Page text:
In addition to Eskenazi, for which it installed all electrical, communications, power alarms and systems pathways, ERMCO also is wrapping up work on the 10-story, $435-million Riley Simon Family Tower, a children's hospital at Indianapolis-based Indiana University Health, for which it installed all electrical and low-voltage systems, including power distribution, branch power and lighting, nurse calls, PA systems and HVAC controls.
To manage it's workload, the 400-employee firm, whose revenue topped $100 million last year, regularly forms joint ventures with other firms, a strategy that allows it to focus on core clients while branching into new endeavors, according to Peterson.
"We're good, but there's always someone out there who can make us better," adds Darrell Gossett. "It's been key to our growth. Most of what we do that's truly creative we've learned from someone else. "
One such collaborator is Fenton, Mo.-based Sachs Electric Co., with which it partnered on Lucas Oil Stadium, home to football's Indianapolis Colts, and Indianapolis International Airport, both completed in 2008.
"For the airport, we put our estimator at one side of the table and Sachs' estimator on the other, knowing we were going to come out of that job better than when we went into it," says Darrell.
Both firms are members of the so-called Electric Roundtable, a geographically diverse group of 11 firms dedicated to further improving their practices and the practice of their profession, whether as a matter of sitework, engineering, maintenance or operations. Though annual revenue among member firms range from $40 million to $220 million, "we're all very similar, meaning family owned, union shop and active in communications technologies as well as electrical contracting," says Darrell.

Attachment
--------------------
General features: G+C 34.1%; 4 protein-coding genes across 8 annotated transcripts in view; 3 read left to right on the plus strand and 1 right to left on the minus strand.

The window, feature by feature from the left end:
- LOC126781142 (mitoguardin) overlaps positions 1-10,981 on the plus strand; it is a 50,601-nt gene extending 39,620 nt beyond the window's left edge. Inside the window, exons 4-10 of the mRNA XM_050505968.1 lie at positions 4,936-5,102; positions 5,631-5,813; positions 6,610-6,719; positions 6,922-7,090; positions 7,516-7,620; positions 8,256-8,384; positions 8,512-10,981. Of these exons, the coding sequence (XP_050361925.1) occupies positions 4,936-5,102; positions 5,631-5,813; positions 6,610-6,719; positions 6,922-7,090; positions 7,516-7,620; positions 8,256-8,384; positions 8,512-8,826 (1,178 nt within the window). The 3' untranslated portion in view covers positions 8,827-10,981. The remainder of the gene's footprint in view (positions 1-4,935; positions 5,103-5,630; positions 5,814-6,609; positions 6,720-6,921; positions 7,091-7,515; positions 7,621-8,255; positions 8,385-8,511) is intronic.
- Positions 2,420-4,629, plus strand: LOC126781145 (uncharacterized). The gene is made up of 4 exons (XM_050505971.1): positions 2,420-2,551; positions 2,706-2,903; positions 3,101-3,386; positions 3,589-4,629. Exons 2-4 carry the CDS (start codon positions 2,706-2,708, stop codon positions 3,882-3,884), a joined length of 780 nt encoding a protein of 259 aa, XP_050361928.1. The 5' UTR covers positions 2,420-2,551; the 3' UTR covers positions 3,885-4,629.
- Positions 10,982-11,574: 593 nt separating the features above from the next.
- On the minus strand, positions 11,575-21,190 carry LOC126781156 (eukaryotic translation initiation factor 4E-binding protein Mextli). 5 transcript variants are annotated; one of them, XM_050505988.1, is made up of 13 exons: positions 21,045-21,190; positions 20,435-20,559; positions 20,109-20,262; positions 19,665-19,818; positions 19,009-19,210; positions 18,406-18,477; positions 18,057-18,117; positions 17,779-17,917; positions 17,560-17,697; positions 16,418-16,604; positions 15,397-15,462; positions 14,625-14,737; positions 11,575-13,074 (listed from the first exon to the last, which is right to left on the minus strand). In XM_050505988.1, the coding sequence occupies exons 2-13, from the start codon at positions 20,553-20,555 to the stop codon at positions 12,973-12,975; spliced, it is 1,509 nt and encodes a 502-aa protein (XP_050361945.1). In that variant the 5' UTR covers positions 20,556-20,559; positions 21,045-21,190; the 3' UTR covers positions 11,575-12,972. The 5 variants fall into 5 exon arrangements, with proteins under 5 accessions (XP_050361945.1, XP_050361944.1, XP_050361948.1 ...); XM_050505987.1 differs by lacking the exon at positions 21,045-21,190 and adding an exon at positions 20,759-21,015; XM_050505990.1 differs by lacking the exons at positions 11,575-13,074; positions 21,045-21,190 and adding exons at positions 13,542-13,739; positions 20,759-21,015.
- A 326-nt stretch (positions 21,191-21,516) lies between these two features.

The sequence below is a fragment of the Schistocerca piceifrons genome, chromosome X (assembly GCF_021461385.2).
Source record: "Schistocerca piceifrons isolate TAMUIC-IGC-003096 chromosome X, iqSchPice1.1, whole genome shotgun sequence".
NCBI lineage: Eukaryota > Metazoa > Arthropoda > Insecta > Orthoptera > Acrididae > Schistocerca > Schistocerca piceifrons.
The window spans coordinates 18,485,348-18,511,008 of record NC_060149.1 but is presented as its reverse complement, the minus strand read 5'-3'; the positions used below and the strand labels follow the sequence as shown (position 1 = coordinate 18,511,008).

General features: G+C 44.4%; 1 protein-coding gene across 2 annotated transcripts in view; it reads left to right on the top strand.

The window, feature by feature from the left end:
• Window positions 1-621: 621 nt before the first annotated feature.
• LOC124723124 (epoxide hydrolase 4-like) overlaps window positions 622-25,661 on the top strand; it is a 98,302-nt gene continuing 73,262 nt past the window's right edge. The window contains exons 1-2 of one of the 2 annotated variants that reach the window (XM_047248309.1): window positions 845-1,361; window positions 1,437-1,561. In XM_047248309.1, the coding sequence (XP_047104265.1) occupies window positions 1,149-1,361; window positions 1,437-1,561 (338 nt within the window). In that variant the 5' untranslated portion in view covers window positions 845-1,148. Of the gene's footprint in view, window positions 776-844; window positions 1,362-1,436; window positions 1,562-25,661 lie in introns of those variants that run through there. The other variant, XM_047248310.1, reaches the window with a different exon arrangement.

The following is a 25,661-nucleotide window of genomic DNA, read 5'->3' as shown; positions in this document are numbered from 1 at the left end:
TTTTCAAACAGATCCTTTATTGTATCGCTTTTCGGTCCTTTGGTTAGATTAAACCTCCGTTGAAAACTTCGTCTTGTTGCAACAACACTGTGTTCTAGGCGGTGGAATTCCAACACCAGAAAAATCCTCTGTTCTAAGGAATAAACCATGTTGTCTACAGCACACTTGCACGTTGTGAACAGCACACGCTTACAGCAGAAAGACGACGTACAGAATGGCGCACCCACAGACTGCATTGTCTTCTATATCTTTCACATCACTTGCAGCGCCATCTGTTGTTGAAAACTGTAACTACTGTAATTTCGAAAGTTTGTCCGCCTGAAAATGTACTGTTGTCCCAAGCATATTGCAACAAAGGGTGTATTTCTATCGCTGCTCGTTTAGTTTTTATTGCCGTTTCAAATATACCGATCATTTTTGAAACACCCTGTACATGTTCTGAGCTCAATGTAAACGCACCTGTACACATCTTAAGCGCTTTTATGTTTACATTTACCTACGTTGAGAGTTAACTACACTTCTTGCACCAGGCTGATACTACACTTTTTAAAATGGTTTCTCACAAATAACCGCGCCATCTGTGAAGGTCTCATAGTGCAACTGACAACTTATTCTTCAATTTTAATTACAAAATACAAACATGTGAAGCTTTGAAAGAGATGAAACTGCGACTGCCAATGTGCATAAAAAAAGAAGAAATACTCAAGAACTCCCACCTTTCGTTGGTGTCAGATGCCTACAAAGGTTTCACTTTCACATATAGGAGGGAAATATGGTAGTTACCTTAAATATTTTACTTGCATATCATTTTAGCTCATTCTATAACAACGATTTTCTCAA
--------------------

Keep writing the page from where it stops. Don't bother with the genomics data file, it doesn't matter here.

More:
Various roundtable committees meet regularly to address marketing, purchasing, accounting and estimating, among other issues. All member companies meet once a year to share best practices.
Twice a year, Darrell packs his suitcase to travel to the headquarters of a fellow roundtable member, where he spends a week auditing and critiquing their operations. Fellow members return the favor. "Performing those audits amounts to a significant time commitment, but you can't set a price on the kind of feedback you receive in return."
In some instances, advice from fellow members has prompted the firm to significantly alter operations. "I wish I could say the concept of a preferred vendor partnership came from us, but it actually was recommended by Cleveland Electric, out of Atlanta," says Darrell.
"Prior to that, we were doing business with every vendor in Indianapolis, like a lot of other contractors," recalls Greg. "We finally realized we were trying to drive every last nickel out of every job but weren't getting what we needed on the support side of the equation in terms of quality, cost, scheduling and safety. Graybar and Wesco are involved in our projects from the inception, from bidding to completion. The fact that we occupy the same building means all we need to do is walk down the hall to have a face-to-face conversation. And the two firms support each other. If one isn't fully capable of supplying a project, it works with the other."